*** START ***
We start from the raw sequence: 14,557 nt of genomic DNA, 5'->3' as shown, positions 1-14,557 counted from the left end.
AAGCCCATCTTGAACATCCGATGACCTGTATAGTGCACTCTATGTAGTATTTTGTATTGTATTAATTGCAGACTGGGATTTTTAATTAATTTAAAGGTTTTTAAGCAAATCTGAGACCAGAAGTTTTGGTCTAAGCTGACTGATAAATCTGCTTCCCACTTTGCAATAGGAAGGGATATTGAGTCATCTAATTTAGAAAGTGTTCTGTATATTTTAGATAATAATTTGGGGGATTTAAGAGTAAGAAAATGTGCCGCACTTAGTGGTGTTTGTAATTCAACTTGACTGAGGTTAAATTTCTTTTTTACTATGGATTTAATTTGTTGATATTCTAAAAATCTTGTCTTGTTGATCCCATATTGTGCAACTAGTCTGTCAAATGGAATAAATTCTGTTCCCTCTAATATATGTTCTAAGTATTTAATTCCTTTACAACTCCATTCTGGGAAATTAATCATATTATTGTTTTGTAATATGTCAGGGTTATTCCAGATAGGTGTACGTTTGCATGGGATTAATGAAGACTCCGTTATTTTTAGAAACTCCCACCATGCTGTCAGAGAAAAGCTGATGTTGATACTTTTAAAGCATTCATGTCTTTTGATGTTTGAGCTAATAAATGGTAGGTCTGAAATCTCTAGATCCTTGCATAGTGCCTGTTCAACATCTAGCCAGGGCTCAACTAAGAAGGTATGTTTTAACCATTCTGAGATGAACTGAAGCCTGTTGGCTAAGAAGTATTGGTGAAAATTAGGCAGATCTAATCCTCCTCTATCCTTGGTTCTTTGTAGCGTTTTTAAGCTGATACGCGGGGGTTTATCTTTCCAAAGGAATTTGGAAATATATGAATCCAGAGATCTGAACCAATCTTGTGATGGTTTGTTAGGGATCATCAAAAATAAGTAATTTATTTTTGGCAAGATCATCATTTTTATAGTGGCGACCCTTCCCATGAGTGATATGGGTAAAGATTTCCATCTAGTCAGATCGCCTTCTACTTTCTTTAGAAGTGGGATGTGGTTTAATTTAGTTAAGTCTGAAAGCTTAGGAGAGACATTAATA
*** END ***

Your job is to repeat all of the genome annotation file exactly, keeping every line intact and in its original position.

We start from the raw sequence: 14,557 nt of genomic DNA, 5'->3' as shown, positions 1-14,557 counted from the left end.
AAGCCCATCTTGAACATCCGATGACCTGTATAGTGCACTCTATGTAGTATTTTGTATTGTATTAATTGCAGACTGGGATTTTTAATTAATTTAAAGGTTTTTAAGCAAATCTGAGACCAGAAGTTTTGGTCTAAGCTGACTGATAAATCTGCTTCCCACTTTGCAATAGGAAGGGATATTGAGTCATCTAATTTAGAAAGTGTTCTGTATATTTTAGATAATAATTTGGGGGATTTAAGAGTAAGAAAATGTGCCGCACTTAGTGGTGTTTGTAATTCAACTTGACTGAGGTTAAATTTCTTTTTTACTATGGATTTAATTTGTTGATATTCTAAAAATCTTGTCTTGTTGATCCCATATTGTGCAACTAGTCTGTCAAATGGAATAAATTCTGTTCCCTCTAATATATGTTCTAAGTATTTAATTCCTTTACAACTCCATTCTGGGAAATTAATCATATTATTGTTTTGTAATATGTCAGGGTTATTCCAGATAGGTGTACGTTTGCATGGGATTAATGAAGACTCCGTTATTTTTAGAAACTCCCACCATGCTGTCAGAGAAAAGCTGATGTTGATACTTTTAAAGCATTCATGTCTTTTGATGTTTGAGCTAATAAATGGTAGGTCTGAAATCTCTAGATCCTTGCATAGTGCCTGTTCAACATCTAGCCAGGGCTCAACTAAGAAGGTATGTTTTAACCATTCTGAGATGAACTGAAGCCTGTTGGCTAAGAAGTATTGGTGAAAATTAGGCAGATCTAATCCTCCTCTATCCTTGGTTCTTTGTAGCGTTTTTAAGCTGATACGCGGGGGTTTATCTTTCCAAAGGAATTTGGAAATATATGAATCCAGAGATCTGAACCAATCTTGTGATGGTTTGTTAGGGATCATCAAAAATAAGTAATTTATTTTTGGCAAGATCATCATTTTTATAGTGGCGACCCTTCCCATGAGTGATATGGGTAAAGATTTCCATCTAGTCAGATCGCCTTCTACTTTCTTTAGAAGTGGGATGTGGTTTAATTTAGTTAAGTCTGAAAGCTTAGGAGAGACATTAATA